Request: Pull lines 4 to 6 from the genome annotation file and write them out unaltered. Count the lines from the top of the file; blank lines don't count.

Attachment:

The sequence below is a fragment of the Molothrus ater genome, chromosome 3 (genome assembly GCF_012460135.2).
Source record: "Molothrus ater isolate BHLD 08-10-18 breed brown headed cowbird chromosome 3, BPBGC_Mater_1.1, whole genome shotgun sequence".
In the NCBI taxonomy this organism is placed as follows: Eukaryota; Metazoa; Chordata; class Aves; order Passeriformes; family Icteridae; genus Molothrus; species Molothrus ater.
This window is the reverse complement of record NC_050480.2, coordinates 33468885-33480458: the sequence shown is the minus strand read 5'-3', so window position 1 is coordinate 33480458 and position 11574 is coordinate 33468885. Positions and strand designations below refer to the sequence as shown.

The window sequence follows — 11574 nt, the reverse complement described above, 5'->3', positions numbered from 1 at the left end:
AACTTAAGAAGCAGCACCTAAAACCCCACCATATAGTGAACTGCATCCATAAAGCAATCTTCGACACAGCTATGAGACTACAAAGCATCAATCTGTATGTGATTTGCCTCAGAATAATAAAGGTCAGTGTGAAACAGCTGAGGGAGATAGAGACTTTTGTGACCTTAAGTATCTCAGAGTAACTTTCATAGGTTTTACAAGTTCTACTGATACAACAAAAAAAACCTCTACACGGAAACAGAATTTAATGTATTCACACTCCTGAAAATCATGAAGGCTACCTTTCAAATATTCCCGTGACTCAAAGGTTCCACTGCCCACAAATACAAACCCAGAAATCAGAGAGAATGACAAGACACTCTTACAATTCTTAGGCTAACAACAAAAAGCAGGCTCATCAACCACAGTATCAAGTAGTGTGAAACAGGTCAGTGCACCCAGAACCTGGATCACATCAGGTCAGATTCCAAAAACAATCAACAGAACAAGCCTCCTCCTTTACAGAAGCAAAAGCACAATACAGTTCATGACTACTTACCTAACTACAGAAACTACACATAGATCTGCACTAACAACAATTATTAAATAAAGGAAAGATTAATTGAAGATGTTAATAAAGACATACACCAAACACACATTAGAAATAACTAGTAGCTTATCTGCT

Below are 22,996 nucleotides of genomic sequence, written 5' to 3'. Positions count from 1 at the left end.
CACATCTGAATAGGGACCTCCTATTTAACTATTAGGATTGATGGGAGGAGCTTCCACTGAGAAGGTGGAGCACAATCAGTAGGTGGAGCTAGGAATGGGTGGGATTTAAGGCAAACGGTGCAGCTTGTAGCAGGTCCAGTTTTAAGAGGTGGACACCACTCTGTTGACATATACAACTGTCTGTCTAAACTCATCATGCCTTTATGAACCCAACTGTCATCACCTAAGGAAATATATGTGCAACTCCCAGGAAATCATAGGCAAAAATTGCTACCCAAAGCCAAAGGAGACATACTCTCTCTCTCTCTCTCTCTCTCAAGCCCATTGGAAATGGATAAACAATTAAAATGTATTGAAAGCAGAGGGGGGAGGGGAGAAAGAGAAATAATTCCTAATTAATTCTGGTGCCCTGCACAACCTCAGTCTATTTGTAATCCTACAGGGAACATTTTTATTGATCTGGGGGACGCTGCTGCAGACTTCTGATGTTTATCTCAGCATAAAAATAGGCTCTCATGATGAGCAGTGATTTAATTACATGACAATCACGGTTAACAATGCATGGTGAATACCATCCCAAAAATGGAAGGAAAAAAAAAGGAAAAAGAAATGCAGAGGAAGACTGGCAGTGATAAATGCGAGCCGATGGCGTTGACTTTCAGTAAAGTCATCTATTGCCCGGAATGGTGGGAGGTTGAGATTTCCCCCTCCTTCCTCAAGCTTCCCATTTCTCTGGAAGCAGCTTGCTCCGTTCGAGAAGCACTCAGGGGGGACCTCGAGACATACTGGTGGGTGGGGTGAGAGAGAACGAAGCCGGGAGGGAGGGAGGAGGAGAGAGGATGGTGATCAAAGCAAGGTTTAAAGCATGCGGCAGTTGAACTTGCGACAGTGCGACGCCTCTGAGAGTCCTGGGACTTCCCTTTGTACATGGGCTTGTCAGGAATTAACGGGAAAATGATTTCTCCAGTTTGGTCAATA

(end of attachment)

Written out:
This window is the reverse complement of record NC_050480.2, coordinates 33468885-33480458: the sequence shown is the minus strand read 5'-3', so window position 1 is coordinate 33480458 and position 11574 is coordinate 33468885. Positions and strand designations below refer to the sequence as shown.

The window sequence follows — 11574 nt, the reverse complement described above, 5'->3', positions numbered from 1 at the left end:
AACTTAAGAAGCAGCACCTAAAACCCCACCATATAGTGAACTGCATCCATAAAGCAATCTTCGACACAGCTATGAGACTACAAAGCATCAATCTGTATGTGATTTGCCTCAGAATAATAAAGGTCAGTGTGAAACAGCTGAGGGAGATAGAGACTTTTGTGACCTTAAGTATCTCAGAGTAACTTTCATAGGTTTTACAAGTTCTACTGATACAACAAAAAAAACCTCTACACGGAAACAGAATTTAATGTATTCACACTCCTGAAAATCATGAAGGCTACCTTTCAAATATTCCCGTGACTCAAAGGTTCCACTGCCCACAAATACAAACCCAGAAATCAGAGAGAATGACAAGACACTCTTACAATTCTTAGGCTAACAACAAAAAGCAGGCTCATCAACCACAGTATCAAGTAGTGTGAAACAGGTCAGTGCACCCAGAACCTGGATCACATCAGGTCAGATTCCAAAAACAATCAACAGAACAAGCCTCCTCCTTTACAGAAGCAAAAGCACAATACAGTTCATGACTACTTACCTAACTACAGAAACTACACATAGATCTGCACTAACAACAATTATTAAATAAAGGAAAGATTAATTGAAGATGTTAATAAAGACATACACCAAACACACATTAGAAATAACTAGTAGCTTATCTGCT